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Tuesday, March 22, 2011

Grenadier's guide to High Voltage

Grenadier's guide to High Voltage

by grenadier

This instructable is a guide to galvanic (not electrostatic) High Voltage sources. I have made sure to cover just about every one of them.

I'm going to be honest with you guys, I wrote this instructable for the laser cutter. However I have deeper motivations than "lolz im gunna cut some stuff"
It's a sad fact to face (well at least for me it is), but the electronics hobby is in decline in America, and there are nowhere near as many hobbyists as there used to be. Many kids wanted to make a crystal radio in the 20th century and a lot of them did. Many of them left it at that, but some kids went further and bought a transformer a couple triodes and components at the local store, then made a vacuum tube radio.  Often of those kids became electronics hobbyists, and a some of them even became electrical engineers.

That was truly the golden age of hobby electronics, but now most kids don't even know how a radio works let alone how to make one or any other circuit for that matter. Out of the 2500 people at my school, I'm the only one that even knows how a mosfet works (seriously!). I don't like that ratio, so I have made it my personal mission to get the electronics hobby booming again. Hopefully to the point where radioshack can actually start selling components again and not just phones and cameras. I intend to do this by getting kids and young adults interested in electronics again, and I have chosen to do this using 3 methods:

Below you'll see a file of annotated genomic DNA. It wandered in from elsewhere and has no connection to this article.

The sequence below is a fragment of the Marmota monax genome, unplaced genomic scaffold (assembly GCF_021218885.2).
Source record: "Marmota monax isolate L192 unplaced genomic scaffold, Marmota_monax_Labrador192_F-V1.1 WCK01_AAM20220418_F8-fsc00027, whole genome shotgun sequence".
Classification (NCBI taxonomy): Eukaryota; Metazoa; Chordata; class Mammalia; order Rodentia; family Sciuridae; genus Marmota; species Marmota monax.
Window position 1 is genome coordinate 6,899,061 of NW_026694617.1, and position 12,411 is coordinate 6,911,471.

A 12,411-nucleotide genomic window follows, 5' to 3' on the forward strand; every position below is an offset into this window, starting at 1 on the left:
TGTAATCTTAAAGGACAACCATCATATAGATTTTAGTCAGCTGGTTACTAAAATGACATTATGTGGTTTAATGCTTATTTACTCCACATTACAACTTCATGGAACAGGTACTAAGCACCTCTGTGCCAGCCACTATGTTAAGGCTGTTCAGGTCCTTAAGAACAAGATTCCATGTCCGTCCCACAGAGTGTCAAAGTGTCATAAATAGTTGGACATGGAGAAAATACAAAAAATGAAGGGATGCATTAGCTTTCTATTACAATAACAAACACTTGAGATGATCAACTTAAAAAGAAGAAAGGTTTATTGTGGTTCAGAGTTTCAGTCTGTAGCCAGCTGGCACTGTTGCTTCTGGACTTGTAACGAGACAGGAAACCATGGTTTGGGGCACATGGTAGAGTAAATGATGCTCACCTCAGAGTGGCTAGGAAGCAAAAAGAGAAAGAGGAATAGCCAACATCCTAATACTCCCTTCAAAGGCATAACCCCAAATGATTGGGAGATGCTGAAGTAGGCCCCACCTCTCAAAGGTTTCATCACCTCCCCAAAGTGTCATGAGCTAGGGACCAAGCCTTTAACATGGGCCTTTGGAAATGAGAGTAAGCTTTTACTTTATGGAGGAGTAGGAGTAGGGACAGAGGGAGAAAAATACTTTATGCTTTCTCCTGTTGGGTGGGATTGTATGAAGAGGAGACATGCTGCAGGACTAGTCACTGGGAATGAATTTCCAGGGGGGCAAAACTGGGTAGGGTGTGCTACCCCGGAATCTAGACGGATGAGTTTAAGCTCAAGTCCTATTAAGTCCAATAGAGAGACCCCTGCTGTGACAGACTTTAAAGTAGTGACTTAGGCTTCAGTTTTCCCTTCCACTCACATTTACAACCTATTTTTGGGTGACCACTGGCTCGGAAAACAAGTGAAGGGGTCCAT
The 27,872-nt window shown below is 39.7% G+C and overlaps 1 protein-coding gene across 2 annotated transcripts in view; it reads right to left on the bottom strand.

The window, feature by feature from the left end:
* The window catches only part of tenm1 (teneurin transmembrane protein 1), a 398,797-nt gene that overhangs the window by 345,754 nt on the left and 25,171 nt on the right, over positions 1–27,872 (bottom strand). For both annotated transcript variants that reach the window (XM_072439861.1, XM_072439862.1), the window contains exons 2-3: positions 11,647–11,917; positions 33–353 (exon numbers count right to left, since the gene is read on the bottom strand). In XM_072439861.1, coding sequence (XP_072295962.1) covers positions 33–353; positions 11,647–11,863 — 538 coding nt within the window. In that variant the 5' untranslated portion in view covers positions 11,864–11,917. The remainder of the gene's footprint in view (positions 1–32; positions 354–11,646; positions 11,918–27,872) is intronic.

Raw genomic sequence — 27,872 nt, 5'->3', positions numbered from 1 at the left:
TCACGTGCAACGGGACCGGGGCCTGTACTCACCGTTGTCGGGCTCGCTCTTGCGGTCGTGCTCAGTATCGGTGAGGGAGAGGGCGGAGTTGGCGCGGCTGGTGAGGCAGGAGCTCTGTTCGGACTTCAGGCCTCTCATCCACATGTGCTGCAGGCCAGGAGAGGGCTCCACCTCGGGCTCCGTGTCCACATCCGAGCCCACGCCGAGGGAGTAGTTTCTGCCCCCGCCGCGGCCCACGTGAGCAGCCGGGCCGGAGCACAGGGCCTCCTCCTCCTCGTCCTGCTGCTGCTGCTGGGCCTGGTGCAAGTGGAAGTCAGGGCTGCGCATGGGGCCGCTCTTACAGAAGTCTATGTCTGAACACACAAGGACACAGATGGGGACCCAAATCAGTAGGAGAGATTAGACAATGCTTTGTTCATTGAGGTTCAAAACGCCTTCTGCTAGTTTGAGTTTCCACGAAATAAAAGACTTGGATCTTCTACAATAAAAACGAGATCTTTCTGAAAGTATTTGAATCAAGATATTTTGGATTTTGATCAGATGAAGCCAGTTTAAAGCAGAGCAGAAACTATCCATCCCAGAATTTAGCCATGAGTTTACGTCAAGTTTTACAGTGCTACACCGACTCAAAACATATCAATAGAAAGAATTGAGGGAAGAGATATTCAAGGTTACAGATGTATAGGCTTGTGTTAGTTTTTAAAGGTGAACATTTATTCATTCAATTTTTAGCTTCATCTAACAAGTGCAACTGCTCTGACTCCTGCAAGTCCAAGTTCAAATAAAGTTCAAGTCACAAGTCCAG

Method one will be to make electronics interesting again. Sure the electronic dice and radio kits are alright I suppose, but they sure didn't get me excited and they sure won't get the average x-box playing kid excited either. So I plan on selling interesting kits such as induction heaters and the like, and selling them as cheap as I can so the average kid can actually afford them! I'll need PCBs for these kits and I looked at a couple boardhouses; the prices are ridiculous! The only way to make the kits affordable to a kid is to make my own PCBs, and to make a whole bunch of them easily. The epilog will allow me to do that.

Method two is to provide tools to these kids at low prices. Sure they can always go and get one of those crapshack irons for $10, but honestly anyone who has used them knows they suck big time. I intend to sell tools such as temp controlled weller tipped irons at reasonable prices, hopefully in the range of $20. It can be done, but I'll need cases to house the electronics and the zing will allow me to make them.

Method three is to provide services to these new hobbyists such as case and PCB fabrication, and to do it at a low cost. We all know that PCB and part fab is rather pricey, but I intend to change that. I'll make it cheap enough that a child could afford it and make their projects look nice, and the zing will allow me to do both. My only power tool at the moment is a dremel, and although some may disagree with me I don't think that is good enough.